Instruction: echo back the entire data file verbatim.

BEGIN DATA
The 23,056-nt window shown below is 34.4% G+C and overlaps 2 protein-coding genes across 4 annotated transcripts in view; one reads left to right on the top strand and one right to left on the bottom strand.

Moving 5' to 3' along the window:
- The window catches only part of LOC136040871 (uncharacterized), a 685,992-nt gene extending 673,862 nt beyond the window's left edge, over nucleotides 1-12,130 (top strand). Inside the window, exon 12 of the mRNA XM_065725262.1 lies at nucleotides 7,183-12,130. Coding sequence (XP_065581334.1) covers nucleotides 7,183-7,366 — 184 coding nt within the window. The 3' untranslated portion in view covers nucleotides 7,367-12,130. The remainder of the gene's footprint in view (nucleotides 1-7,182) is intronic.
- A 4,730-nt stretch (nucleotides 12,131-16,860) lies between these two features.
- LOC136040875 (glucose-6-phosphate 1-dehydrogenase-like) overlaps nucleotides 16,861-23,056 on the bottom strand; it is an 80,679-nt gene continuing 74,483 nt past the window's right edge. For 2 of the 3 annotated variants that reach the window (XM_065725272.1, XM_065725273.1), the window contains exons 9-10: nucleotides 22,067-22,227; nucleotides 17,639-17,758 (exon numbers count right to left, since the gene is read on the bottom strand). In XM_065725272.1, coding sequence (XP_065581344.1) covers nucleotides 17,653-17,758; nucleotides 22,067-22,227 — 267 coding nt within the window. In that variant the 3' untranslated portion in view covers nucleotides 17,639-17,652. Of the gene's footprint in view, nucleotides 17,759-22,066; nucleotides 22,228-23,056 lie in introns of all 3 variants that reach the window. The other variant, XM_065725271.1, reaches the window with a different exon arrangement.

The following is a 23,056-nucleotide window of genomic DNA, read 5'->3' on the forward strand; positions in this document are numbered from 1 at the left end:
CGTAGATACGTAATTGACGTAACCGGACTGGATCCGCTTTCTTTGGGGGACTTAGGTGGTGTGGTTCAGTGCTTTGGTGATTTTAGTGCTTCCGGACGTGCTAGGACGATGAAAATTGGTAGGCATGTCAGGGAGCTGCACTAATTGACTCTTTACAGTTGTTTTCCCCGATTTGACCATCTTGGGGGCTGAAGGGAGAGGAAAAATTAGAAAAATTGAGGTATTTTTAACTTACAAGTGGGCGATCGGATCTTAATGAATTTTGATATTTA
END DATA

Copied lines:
The 23,056-nt window shown below is 34.4% G+C and overlaps 2 protein-coding genes across 4 annotated transcripts in view; one reads left to right on the top strand and one right to left on the bottom strand.

Moving 5' to 3' along the window:
- The window catches only part of LOC136040871 (uncharacterized), a 685,992-nt gene extending 673,862 nt beyond the window's left edge, over nucleotides 1-12,130 (top strand). Inside the window, exon 12 of the mRNA XM_065725262.1 lies at nucleotides 7,183-12,130. Coding sequence (XP_065581334.1) covers nucleotides 7,183-7,366 — 184 coding nt within the window. The 3' untranslated portion in view covers nucleotides 7,367-12,130. The remainder of the gene's footprint in view (nucleotides 1-7,182) is intronic.
- A 4,730-nt stretch (nucleotides 12,131-16,860) lies between these two features.
- LOC136040875 (glucose-6-phosphate 1-dehydrogenase-like) overlaps nucleotides 16,861-23,056 on the bottom strand; it is an 80,679-nt gene continuing 74,483 nt past the window's right edge. For 2 of the 3 annotated variants that reach the window (XM_065725272.1, XM_065725273.1), the window contains exons 9-10: nucleotides 22,067-22,227; nucleotides 17,639-17,758 (exon numbers count right to left, since the gene is read on the bottom strand). In XM_065725272.1, coding sequence (XP_065581344.1) covers nucleotides 17,653-17,758; nucleotides 22,067-22,227 — 267 coding nt within the window. In that variant the 3' untranslated portion in view covers nucleotides 17,639-17,652. Of the gene's footprint in view, nucleotides 17,759-22,066; nucleotides 22,228-23,056 lie in introns of all 3 variants that reach the window. The other variant, XM_065725271.1, reaches the window with a different exon arrangement.

The following is a 23,056-nucleotide window of genomic DNA, read 5'->3' on the forward strand; positions in this document are numbered from 1 at the left end:
CGTAGATACGTAATTGACGTAACCGGACTGGATCCGCTTTCTTTGGGGGACTTAGGTGGTGTGGTTCAGTGCTTTGGTGATTTTAGTGCTTCCGGACGTGCTAGGACGATGAAAATTGGTAGGCATGTCAGGGAGCTGCACTAATTGACTCTTTACAGTTGTTTTCCCCGATTTGACCATCTTGGGGGCTGAAGGGAGAGGAAAAATTAGAAAAATTGAGGTATTTTTAACTTACAAGTGGGCGATCGGATCTTAATGAATTTTGATATTTA